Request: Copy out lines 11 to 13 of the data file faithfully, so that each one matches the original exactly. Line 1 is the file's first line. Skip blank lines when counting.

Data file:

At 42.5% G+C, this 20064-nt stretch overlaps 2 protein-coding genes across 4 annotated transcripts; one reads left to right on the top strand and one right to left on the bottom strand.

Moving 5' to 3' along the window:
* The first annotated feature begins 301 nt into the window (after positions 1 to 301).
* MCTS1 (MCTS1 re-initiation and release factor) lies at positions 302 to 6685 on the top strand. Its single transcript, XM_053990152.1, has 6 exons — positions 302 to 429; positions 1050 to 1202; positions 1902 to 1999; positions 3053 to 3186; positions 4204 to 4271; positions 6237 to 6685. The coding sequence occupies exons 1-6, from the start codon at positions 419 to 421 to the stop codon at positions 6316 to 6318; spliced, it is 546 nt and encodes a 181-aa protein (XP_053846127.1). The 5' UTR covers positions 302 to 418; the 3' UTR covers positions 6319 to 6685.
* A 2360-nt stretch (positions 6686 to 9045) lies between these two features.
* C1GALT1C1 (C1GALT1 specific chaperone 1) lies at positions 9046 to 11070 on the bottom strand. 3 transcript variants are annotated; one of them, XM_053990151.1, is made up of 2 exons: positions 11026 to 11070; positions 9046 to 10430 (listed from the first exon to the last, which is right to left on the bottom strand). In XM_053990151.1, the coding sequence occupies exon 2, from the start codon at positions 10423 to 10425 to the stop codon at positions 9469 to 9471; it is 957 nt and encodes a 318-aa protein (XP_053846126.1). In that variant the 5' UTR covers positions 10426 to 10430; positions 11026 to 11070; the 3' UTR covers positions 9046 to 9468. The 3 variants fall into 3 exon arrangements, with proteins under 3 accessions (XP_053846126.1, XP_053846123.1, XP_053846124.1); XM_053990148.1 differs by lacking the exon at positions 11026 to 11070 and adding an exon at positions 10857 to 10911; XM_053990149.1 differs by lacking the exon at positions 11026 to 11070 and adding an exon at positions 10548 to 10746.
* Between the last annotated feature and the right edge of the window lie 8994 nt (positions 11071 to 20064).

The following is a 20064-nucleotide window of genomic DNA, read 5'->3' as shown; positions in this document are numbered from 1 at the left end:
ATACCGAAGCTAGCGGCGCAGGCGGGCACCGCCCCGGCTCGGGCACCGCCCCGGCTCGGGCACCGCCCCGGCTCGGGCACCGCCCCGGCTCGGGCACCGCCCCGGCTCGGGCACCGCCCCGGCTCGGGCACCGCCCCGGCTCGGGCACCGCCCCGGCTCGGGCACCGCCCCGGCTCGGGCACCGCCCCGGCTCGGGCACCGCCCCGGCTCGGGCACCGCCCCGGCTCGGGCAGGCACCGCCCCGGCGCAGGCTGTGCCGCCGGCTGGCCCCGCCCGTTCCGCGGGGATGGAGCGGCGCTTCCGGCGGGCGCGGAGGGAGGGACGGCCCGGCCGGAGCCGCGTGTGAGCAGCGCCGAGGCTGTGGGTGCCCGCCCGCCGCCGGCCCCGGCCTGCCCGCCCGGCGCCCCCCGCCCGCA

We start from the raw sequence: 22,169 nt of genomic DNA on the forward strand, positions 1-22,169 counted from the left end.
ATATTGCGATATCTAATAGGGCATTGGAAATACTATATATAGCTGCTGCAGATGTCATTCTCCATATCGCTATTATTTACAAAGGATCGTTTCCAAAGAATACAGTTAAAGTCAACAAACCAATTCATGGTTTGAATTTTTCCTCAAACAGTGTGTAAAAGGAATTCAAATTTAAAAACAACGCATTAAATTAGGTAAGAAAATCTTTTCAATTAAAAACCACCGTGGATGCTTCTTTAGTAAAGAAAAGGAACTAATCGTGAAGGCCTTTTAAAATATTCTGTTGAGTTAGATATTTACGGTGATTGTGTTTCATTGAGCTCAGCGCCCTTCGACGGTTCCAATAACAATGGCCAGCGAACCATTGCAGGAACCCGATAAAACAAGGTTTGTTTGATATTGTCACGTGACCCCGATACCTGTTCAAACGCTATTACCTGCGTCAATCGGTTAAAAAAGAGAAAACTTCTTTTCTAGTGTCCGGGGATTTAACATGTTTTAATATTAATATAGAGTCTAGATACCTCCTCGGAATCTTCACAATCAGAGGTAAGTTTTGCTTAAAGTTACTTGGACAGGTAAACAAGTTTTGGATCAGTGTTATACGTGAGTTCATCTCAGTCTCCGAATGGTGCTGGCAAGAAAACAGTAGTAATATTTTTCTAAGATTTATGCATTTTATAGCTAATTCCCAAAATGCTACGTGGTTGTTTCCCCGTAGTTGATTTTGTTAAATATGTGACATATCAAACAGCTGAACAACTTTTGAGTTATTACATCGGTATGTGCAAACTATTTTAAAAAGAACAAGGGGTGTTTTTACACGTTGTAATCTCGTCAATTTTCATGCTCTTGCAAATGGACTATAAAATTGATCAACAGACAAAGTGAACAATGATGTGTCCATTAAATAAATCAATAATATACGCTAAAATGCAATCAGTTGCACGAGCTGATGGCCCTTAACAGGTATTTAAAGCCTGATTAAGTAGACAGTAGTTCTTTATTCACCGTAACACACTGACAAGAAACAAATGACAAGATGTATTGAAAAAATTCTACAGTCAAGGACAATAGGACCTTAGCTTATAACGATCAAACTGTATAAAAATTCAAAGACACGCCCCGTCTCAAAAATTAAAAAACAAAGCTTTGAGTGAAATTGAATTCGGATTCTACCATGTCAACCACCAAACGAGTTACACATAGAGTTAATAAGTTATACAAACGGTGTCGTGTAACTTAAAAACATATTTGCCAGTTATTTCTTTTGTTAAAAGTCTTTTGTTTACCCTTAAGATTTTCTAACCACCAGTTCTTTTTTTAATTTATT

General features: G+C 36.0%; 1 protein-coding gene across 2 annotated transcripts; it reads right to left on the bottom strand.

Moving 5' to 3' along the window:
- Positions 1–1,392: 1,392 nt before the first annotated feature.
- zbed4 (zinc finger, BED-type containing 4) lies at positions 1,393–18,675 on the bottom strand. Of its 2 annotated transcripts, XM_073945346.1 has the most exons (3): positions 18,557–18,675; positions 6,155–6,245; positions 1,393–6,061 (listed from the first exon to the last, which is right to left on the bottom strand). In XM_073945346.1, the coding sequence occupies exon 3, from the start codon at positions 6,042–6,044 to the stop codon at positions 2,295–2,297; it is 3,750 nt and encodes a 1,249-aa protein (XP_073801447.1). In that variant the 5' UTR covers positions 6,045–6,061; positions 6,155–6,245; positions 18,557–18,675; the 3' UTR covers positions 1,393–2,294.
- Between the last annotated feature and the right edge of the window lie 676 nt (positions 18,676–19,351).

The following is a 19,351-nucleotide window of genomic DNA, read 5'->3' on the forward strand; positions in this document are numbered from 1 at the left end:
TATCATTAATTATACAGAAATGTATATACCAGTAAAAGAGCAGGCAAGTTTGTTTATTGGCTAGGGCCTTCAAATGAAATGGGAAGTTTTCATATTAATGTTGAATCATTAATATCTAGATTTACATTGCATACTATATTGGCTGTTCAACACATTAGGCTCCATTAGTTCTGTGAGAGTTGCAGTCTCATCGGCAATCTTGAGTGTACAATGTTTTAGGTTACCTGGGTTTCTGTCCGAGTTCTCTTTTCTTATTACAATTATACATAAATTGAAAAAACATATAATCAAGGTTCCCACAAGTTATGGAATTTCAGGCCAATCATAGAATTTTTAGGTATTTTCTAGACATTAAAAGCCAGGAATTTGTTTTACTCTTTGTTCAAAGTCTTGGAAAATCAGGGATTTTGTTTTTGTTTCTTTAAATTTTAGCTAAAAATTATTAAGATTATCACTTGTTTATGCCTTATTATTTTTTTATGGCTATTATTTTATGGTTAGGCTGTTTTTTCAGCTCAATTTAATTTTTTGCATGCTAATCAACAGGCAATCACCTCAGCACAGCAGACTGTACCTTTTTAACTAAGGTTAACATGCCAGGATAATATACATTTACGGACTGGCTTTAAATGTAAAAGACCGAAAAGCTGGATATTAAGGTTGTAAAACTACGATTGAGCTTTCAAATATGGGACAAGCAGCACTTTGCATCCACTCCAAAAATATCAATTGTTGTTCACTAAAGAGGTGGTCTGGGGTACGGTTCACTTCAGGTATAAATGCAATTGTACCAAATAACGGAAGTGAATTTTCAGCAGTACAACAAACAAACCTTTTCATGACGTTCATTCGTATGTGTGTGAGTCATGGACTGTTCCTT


ATATTGCGATATCTAATAGGGCATTGGAAATACTATATATAGCTGCTGCAGATGTCATTCTCCATATCGCTATTATTTACAAAGGATCGTTTCCAAAGAATACAGTTAAAGTCAACAAACCAATTCATGGTTTGAATTTTTCCTCAAACAGTGTGTAAAAGGAATTCAAATTTAAAAACAACGCATTAAATTAGGTAAGAAAATCTTTTCAATTAAAAACCACCGTGGATGCTTCTTTAGTAAAGAAAAGGAACTAATCGTGAAGGCCTTTTAAAATATTCTGTTGAGTTAGATATTTACGGTGATTGTGTTTCATTGAGCTCAGCGCCCTTCGACGGTTCCAATAACAATGGCCAGCGAACCATTGCAGGAACCCGATAAAACAAGGTTTGTTTGATATTGTCACGTGACCCCGATACCTGTTCAAACGCTATTACCTGCGTCAATCGGTTAAAAAAGAGAAAACTTCTTTTCTAGTGTCCGGGGATTTAACATGTTTTAATATTAATATAGAGTCTAGATACCTCCTCGGAATCTTCACAATCAGAGGTAAGTTTTGCTTAAAGTTACTTGGACAGGTAAACAAGTTTTGGATCAGTGTTATACGTGAGTTCATCTCAGTCTCCGAATGGTGCTGGCAAGAAAACAGTAGTAATATTTTTCTAAGATTTATGCATTTTATAGCTAATTCCCAAAATGCTACGTGGTTGTTTCCCCGTAGTTGATTTTGTTAAATATGTGACATATCAAACAGCTGAACAACTTTTGAGTTATTACATCGGTATGTGCAAACTATTTTAAAAAGAACAAGGGGTGTTTTTACACGTTGTAATCTCGTCAATTTTCATGCTCTTGCAAATGGACTATAAAATTGATCAACAGACAAAGTGAACAATGATGTGTCCATTAAATAAATCAATAATATACGCTAAAATGCAATCAGTTGCACGAGCTGATGGCCCTTAACAGGTATTTAAAGCCTGATTAAGTAGACAGTAGTTCTTTATTCACCGTAACACACTGACAAGAAACAAATGACAAGATGTATTGAAAAAATTCTACAGTCAAGGACAATAGGACCTTAGCTTATAACGATCAAACTGTATAAAAATTCAAAGACACGCCCCGTCTCAAAAATTAAAAAACAAAGCTTTGAGTGAAATTGAATTCGGATTCTACCATGTCAACCACCAAACGAGTTACACATAGAGTTAATAAGTTATACAAACGGTGTCGTGTAACTTAAAAACATATTTGCCAGTTATTTCTTTTGTTAAAAGTCTTTTGTTTACCCTTAAGATTTTCTAACCACCAGTTCTTTTTTTAATTTATT

General features: G+C 36.0%; 1 protein-coding gene across 2 annotated transcripts; it reads right to left on the bottom strand.

Moving 5' to 3' along the window: